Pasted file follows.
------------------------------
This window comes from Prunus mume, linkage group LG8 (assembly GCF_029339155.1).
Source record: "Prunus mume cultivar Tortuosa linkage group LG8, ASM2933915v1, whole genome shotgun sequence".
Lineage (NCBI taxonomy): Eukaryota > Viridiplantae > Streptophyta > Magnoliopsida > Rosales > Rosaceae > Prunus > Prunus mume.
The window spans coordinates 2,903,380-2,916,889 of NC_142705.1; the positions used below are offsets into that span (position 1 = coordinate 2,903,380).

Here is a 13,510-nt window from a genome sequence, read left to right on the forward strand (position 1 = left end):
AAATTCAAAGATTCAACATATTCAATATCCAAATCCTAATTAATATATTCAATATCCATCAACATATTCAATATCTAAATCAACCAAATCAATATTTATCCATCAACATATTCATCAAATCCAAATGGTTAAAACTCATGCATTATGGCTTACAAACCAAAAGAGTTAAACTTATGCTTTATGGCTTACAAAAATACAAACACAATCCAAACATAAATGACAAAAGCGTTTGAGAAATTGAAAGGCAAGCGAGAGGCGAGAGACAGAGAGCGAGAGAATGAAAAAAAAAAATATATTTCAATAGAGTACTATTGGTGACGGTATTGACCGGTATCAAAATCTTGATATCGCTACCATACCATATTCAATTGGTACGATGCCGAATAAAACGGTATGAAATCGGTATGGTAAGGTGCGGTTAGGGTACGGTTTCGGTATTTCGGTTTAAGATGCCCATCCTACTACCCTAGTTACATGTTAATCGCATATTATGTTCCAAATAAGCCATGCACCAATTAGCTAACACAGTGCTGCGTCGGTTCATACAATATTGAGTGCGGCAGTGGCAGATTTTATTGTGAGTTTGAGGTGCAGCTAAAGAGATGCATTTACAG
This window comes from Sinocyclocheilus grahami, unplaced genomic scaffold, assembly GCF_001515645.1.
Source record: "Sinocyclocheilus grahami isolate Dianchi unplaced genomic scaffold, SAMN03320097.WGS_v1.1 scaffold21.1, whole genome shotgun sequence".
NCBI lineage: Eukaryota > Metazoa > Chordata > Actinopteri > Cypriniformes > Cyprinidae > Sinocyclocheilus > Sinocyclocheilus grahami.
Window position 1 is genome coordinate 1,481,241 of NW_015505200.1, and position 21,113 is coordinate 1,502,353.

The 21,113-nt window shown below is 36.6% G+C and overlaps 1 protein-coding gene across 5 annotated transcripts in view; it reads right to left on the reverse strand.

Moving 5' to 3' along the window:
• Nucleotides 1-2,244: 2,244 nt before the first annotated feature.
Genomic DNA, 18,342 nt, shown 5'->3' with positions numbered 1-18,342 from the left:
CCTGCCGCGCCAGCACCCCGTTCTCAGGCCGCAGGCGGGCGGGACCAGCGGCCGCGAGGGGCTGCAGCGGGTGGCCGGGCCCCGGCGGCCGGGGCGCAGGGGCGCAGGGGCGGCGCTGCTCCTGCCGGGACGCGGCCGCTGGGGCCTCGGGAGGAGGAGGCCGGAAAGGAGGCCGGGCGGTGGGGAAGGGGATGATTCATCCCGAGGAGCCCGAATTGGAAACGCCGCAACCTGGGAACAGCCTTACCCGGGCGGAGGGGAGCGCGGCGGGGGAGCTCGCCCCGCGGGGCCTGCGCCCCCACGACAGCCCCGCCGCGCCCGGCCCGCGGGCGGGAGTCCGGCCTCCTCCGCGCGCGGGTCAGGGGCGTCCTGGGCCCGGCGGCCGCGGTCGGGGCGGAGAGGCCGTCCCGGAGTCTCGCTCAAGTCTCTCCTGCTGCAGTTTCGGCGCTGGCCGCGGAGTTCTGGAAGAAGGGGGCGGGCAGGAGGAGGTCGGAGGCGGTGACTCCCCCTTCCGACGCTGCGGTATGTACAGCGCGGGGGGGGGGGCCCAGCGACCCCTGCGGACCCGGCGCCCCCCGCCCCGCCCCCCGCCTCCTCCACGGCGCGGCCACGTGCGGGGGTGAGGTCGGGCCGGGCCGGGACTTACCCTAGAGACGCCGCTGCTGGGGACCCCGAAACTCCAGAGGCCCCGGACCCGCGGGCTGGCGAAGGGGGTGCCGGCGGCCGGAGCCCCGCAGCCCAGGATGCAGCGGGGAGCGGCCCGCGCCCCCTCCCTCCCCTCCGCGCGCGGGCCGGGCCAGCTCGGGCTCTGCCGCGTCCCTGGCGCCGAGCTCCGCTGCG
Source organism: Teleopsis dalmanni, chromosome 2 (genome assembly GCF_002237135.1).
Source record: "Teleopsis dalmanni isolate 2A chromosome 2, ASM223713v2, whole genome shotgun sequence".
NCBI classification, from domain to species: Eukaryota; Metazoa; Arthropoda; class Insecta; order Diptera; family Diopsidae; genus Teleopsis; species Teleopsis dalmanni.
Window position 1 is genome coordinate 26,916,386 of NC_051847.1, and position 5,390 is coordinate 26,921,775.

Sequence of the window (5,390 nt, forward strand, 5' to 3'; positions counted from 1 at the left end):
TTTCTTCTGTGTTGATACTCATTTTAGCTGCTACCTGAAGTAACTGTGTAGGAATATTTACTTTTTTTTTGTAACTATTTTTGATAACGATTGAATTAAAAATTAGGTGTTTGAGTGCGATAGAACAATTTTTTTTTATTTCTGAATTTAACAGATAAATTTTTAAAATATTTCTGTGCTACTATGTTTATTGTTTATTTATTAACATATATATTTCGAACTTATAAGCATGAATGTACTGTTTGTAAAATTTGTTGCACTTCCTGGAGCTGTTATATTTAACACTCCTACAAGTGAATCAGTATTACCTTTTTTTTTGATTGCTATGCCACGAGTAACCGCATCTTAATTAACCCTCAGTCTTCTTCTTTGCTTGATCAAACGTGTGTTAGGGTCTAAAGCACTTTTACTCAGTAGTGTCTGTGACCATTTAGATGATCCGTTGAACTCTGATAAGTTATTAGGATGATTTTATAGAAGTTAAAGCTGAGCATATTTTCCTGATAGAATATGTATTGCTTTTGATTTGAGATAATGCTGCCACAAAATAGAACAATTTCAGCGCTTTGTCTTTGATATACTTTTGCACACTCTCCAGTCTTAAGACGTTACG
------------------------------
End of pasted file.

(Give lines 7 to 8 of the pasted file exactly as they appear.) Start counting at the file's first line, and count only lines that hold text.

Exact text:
This window comes from Sinocyclocheilus grahami, unplaced genomic scaffold, assembly GCF_001515645.1.
Source record: "Sinocyclocheilus grahami isolate Dianchi unplaced genomic scaffold, SAMN03320097.WGS_v1.1 scaffold21.1, whole genome shotgun sequence".